Since the early 1980s, incidents of armed robbery, raids on villages, attacks on merchants along major highways and in rural markets as well as other forms of criminality seem to be on the increase. Side by side with banditry, are also other forms of conflicts between communities over land use, water rights, and other economic assets that have caused loss of hundreds of lives, property and internal displacements. By 2011, such acts of banditry, violent conflict and forms of criminality have become so recurrent that the army is being deployed to compliment, in some instances supplant, normal policing operations. While banditry and these conflicts may have a long history, and while banditry in particular seems to be a dominant feature of pre-capitalist social formations, its frequency and intensity in the past two decades raises interesting concerns about a whole set of new social phenomena that seen to seem to affect its nature, forms, and intensity.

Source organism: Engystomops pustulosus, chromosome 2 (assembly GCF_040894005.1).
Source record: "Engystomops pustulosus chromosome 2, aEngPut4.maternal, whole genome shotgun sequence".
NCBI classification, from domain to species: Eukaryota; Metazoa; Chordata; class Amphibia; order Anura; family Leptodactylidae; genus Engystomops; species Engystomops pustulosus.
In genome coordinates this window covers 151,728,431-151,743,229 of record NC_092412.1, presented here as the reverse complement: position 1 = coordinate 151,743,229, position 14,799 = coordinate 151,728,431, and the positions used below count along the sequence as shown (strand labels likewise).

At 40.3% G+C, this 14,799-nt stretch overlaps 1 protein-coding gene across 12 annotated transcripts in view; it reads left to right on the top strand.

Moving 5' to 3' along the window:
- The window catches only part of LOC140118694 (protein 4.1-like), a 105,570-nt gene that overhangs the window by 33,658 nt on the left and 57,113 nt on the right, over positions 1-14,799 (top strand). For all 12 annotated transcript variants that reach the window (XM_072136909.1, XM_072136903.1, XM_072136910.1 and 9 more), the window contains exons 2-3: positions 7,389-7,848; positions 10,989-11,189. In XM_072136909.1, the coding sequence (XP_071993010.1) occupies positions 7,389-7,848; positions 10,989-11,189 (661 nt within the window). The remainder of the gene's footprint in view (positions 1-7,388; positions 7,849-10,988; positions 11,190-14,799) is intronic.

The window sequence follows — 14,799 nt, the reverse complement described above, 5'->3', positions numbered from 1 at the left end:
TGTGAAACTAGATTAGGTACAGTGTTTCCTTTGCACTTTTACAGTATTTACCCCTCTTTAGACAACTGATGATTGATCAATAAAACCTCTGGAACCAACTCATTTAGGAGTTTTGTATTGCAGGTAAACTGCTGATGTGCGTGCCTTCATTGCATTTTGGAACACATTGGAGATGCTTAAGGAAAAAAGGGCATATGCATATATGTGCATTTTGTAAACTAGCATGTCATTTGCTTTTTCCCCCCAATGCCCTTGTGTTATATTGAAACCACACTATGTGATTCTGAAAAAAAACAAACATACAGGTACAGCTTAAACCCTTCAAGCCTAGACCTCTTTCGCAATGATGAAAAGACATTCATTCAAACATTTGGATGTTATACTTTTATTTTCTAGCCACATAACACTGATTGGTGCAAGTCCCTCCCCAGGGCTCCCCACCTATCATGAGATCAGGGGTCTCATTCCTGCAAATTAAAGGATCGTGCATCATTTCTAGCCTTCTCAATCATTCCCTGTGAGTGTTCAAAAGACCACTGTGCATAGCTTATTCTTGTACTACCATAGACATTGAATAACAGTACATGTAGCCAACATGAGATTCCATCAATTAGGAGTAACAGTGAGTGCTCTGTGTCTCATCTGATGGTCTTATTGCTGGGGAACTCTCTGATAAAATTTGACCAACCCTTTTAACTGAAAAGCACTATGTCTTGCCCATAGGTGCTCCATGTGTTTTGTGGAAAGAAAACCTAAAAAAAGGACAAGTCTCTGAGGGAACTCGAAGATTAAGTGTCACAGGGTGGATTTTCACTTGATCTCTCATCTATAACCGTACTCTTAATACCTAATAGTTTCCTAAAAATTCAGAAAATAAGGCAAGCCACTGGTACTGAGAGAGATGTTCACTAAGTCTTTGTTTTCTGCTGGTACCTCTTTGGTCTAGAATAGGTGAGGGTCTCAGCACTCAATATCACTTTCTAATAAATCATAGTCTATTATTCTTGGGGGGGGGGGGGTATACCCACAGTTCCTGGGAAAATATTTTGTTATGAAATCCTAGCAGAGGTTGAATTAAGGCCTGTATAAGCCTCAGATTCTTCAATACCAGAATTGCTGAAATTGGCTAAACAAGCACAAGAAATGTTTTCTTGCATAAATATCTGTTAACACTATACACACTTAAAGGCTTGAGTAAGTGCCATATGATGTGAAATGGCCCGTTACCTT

The research underscores the importance of obtaining succinct understandings of the connection between incidences of rural banditry and conflicts in northern Nigeria as a first step towards addressing the challenge. More so, that the issue is apparently complex in its nature, while its manifestations have resulted in large scale of losses to rural communities in general – in the form of loss of lives and property, loss of livelihood and even social dislocation and population displacement, etc. Thus, the research sought to generate data that would enrich the efforts of government in the formulation of practical policies and programmes to address the perennial violent conflicts and security challenges emanating from Rural Banditry.